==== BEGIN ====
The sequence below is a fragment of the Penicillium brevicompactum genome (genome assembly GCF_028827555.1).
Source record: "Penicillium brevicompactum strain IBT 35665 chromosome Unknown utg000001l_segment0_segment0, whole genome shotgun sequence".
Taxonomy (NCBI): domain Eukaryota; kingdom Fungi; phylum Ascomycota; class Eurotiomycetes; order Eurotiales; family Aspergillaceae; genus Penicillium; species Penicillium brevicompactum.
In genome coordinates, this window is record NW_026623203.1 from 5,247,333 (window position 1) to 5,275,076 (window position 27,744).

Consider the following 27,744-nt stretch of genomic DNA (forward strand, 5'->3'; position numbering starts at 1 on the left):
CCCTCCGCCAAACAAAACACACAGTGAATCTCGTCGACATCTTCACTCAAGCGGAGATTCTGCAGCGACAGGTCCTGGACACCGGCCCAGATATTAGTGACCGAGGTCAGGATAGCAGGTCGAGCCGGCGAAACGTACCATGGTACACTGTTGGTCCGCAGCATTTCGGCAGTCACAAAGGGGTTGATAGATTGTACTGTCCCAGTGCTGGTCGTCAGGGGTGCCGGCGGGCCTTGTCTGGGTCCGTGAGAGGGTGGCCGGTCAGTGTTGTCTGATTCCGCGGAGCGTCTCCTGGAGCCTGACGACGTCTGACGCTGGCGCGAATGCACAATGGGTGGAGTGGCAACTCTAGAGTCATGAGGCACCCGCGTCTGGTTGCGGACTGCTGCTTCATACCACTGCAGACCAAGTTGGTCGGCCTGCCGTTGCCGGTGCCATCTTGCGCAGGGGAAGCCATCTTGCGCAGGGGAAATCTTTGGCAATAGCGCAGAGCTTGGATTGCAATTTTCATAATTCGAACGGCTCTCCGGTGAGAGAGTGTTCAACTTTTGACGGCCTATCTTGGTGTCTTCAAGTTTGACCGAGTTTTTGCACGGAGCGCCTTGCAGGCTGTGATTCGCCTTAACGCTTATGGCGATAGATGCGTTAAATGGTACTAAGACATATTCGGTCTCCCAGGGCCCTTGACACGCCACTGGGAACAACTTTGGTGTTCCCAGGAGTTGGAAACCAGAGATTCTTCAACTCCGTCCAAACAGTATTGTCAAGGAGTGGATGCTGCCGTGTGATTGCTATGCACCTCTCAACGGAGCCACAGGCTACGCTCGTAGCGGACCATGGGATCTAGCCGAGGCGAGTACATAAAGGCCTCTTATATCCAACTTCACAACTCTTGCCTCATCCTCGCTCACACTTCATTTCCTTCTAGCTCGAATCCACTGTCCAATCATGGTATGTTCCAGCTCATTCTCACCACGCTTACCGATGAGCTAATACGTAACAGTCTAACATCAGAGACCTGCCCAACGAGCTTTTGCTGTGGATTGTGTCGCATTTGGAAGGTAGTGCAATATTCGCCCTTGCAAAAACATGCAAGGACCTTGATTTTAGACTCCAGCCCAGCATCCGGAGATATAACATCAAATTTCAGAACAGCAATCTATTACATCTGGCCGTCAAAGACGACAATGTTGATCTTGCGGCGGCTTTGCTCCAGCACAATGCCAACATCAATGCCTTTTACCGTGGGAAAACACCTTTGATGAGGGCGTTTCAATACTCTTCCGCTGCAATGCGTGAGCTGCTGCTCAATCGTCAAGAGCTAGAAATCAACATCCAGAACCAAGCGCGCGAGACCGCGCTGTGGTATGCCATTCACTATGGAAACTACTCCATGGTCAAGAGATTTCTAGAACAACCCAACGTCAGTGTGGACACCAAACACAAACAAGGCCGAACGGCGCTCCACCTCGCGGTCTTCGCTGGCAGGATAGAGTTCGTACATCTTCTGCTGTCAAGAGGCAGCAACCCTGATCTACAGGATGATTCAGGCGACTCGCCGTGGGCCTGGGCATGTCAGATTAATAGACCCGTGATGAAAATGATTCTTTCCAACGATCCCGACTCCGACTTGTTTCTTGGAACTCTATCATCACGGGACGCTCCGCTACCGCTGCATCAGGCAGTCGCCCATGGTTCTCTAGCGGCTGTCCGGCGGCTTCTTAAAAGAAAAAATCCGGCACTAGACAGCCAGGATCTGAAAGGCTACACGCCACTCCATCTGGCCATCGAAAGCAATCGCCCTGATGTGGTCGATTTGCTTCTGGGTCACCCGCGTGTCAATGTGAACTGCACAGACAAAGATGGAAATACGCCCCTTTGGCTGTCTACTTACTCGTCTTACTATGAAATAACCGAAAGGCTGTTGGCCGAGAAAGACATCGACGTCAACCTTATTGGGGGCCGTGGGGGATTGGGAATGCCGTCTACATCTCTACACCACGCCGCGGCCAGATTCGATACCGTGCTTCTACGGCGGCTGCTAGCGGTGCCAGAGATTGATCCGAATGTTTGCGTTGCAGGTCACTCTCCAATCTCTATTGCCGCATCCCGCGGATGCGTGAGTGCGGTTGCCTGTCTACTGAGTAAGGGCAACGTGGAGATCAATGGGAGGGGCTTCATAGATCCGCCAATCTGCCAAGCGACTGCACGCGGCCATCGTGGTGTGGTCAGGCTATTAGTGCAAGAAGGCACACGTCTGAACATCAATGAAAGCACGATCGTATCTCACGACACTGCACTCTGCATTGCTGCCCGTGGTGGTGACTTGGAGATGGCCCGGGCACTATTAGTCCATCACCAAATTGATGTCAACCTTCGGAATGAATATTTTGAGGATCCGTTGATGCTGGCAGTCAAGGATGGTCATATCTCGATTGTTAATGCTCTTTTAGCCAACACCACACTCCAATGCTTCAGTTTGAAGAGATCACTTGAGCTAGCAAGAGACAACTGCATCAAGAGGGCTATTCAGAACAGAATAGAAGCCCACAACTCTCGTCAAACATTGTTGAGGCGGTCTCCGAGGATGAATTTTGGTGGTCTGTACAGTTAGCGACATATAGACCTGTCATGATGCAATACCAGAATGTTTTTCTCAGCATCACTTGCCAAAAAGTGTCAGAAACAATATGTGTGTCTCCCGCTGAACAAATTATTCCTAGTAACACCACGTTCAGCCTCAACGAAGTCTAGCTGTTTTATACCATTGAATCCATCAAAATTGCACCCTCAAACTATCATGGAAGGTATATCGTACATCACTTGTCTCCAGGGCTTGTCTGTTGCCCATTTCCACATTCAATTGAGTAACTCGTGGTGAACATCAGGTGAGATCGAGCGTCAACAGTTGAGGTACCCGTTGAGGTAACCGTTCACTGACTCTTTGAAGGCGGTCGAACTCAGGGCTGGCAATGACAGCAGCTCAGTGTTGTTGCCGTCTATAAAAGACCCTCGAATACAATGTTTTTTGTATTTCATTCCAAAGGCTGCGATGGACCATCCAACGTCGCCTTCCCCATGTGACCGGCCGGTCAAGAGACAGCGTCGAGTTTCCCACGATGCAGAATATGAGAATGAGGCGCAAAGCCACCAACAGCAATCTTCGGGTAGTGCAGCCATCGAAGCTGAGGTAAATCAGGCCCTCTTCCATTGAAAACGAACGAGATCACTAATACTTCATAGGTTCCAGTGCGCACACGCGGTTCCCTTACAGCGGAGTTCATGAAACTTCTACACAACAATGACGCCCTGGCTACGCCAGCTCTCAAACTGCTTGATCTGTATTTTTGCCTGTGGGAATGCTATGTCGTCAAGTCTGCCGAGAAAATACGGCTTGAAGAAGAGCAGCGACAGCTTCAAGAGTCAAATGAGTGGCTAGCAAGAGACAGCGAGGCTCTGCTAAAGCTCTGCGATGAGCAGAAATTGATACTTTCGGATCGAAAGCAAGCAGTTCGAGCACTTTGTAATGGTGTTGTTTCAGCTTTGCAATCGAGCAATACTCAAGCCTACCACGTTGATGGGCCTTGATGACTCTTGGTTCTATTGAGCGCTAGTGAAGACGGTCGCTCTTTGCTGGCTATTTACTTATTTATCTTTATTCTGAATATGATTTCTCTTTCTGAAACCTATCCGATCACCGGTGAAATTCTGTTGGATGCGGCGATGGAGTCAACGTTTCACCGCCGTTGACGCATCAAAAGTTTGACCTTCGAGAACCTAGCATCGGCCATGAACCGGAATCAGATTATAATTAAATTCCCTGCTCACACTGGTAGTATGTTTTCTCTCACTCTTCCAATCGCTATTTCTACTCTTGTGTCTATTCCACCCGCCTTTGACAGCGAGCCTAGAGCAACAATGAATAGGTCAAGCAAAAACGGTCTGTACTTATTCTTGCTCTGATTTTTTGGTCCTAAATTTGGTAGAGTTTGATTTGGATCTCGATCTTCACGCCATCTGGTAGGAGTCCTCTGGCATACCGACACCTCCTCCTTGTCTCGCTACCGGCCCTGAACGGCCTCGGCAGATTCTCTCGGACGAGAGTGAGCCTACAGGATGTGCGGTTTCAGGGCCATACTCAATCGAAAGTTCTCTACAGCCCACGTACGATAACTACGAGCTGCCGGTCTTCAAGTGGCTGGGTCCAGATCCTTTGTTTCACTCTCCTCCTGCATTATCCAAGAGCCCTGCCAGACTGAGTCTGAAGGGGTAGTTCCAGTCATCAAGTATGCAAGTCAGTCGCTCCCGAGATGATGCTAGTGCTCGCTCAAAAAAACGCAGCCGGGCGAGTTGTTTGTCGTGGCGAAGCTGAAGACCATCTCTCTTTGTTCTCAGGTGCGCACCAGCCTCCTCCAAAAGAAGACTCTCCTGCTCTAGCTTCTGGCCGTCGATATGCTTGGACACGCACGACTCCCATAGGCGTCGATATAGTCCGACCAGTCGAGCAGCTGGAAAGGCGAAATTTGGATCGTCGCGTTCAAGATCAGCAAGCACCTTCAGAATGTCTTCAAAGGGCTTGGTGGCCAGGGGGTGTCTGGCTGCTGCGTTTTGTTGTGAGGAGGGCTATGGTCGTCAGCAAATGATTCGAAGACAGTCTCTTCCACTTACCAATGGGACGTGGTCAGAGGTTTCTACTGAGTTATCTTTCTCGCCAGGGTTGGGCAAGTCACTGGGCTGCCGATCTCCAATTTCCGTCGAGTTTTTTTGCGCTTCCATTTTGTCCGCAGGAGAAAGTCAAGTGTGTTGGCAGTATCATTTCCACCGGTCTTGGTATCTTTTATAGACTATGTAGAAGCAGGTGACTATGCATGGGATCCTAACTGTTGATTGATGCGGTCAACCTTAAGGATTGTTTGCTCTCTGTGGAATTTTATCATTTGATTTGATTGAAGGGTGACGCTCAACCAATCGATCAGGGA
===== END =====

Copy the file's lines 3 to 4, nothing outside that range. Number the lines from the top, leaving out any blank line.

Taxonomy (NCBI): domain Eukaryota; kingdom Fungi; phylum Ascomycota; class Eurotiomycetes; order Eurotiales; family Aspergillaceae; genus Penicillium; species Penicillium brevicompactum.
In genome coordinates, this window is record NW_026623203.1 from 5,247,333 (window position 1) to 5,275,076 (window position 27,744).